Citation Edit

Petroliam Nasional Berhad v., Inc., 2012 WL 10532 (N.D. Cal. Jan. 3, 2012) (full-text).

Factual Background Edit

Plaintiff maintains websites at and, as well as various other sites that incorporate the “Petronas” mark. Plaintiff alleged that two domain names — and — were used to violate its trademark rights by cybersquatting and forwarding traffic to pornography sites.

The parties first encountered one another in 2009 when Plaintiff learned of the allegedly infringing domains. Plaintiff immediately sent notice to GoDaddy and demanded that GoDaddy cease its "direct and contributory infringement" of the Petronas mark. GoDaddy responded by stating that it would not tolerate illegal content on its customerswebsites and that it would cooperate with law enforcement to get any such websites taken down. GoDaddy further informed Petronas that any disputes over ownership or wording of the domain name itself would need to be settled through an arbitration forum such as WIPO or the local court system, per ICANN regulations. As an ICANN-accredited registrar, GoDaddy is required to implement and follow the Uniform Dispute Resolution Policy (UDRP) for disputes concerning domain names. That policy requires registrars, other than in exceptional circumstances, to maintain the status quo during a domain name dispute until receipt of directions from the registrant, and order from a court or arbitral tribunal, or the decision of an administrative panel.

Trial Court Proceedings Edit

Plaintiff brought this action against Go Daddy for cybersquatting and contributory cybersquatting on the basis that the non-party registrant used GoDaddy’s automated systems to point the domain names at issue to pornography. Finding that GoDaddy’s routing server did not "use" the subject domains, the court granted GoDaddy’s motion for summary judgment as to Plaintiff’s claims for direct and contributory infringement.

Subsequent to filing this action, Plaintiff filed in rem actions against and, and the court granted Plaintiff’s motions to transfer ownership of the domain names.

Direct cybersquatting Edit

"Cybersquatting" is the bad faith registration of a domain name that is identical or confusingly similar to another's distinctive mark. 15 U.S.C. § 1125(d)(1)(A). The Anticybersquatting Consumer Protection Act (ACPA) establishes civil liability for "cyberpiracy" where a plaintiff proves that (1) the defendant registered, trafficked in, or used a domain name; (2) the domain name is identical or confusingly similar to a protected mark owned by the plaintiff; and (3) the defendant acted "with bad faith intent to profit from that mark." GoDaddy argued that there was insufficient evidence for a jury to find for Plaintiff on elements 1 or 3, largely due to the argument that the automatic routing was not a "use" and that GoDaddy was a passive participant in the events at issue with none of the requisite intent.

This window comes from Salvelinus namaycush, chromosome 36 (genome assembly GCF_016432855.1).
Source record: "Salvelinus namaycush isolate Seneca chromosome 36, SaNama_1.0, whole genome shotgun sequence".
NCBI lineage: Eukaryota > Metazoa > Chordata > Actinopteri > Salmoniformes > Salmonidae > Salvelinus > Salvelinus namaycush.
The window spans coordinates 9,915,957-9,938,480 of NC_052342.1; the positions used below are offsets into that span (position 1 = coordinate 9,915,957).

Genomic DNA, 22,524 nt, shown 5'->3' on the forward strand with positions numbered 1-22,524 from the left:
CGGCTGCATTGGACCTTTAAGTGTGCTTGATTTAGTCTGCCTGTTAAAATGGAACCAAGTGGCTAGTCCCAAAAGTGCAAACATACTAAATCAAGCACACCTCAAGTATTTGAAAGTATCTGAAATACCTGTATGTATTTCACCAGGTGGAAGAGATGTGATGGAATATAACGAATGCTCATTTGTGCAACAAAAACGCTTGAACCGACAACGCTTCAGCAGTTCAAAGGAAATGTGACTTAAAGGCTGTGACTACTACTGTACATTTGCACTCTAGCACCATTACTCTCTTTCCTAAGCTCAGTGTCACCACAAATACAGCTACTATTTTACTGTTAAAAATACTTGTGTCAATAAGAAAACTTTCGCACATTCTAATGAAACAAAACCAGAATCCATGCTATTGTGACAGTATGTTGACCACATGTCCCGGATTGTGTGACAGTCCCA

In support of its motion for summary judgment, GoDaddy argued that its conduct is not the type of "use" that is covered by the ACPA, as GoDaddy neither created the websites to which the disputed domains pertain, nor placed any content on such website, nor ever had any association with such website. GoDaddy’s involvement was strictly limited to providing the infrastructure for the registrant to route the disputed domains automatically to a website of his own choosing. BecauseGo Daddy merely provided an automated service, there was no intent of any kind of its part, and certainly no intent to infringe the Patronas mark.

GoDaddy further argued that there was no bad faith in refusing to remove the dispute domains or disable the routing as it was acting in accordance with its standard operating procedures as well as the UDRP. As stated in the ACPA, "[t]he bad faith required to support a cybersquatting claim is not general bad faith, but a ‘bad faith intent to profit from the mark.'"[1]

Ultimately, the court affirmed that only the domain registrant or the registrant’s authorized licensee can "use" a domain for purposes of the ACPA. Absent a showing that there was some type of "license" granted by the registrant to GoDaddy, GoDaddy's conduct in providing a system that allows an automatic forwarding of domains is not the type of use contemplated by the ACPA.

Contributory cybersquatting Edit

The parties initially disagreed as to whether "contributory cybersquatting" is a valid claim. The court held that because the ACPA was enacted against the settled common law theories of contributory liability in the trademark context, a judicially-created claim of contributory cybersquatting would be valid. In the Ninth Circuit, a party is liable for contributory trademark infringement when he has knowledge of another’s infringement, and either materially contributes to or induces that infringement.[2]

In addition, the existence of direct infringement is a necessary element of a claim for contributory infringement.[3] Because there was no evidence of any contribution or inducement of infringement on the part of GoDaddy, and because GoDaddy’s only involvement was a passive forwarding service, the court granted GoDaddy’s motion for summary judgment on the issue of contributory cybersquatting as well.

References Edit

  1. Solid Host, NL v. Namecheap, Inc., 652 F.Supp.2d 1092, 1109 (C.D. Cal. 2009).
  2. Perfect 10, Inc. v. Visa Int’l Serv. Ass’n, 494 F.3d 788, 795 (9th Cir. 2007).
  3. Id. at 795.

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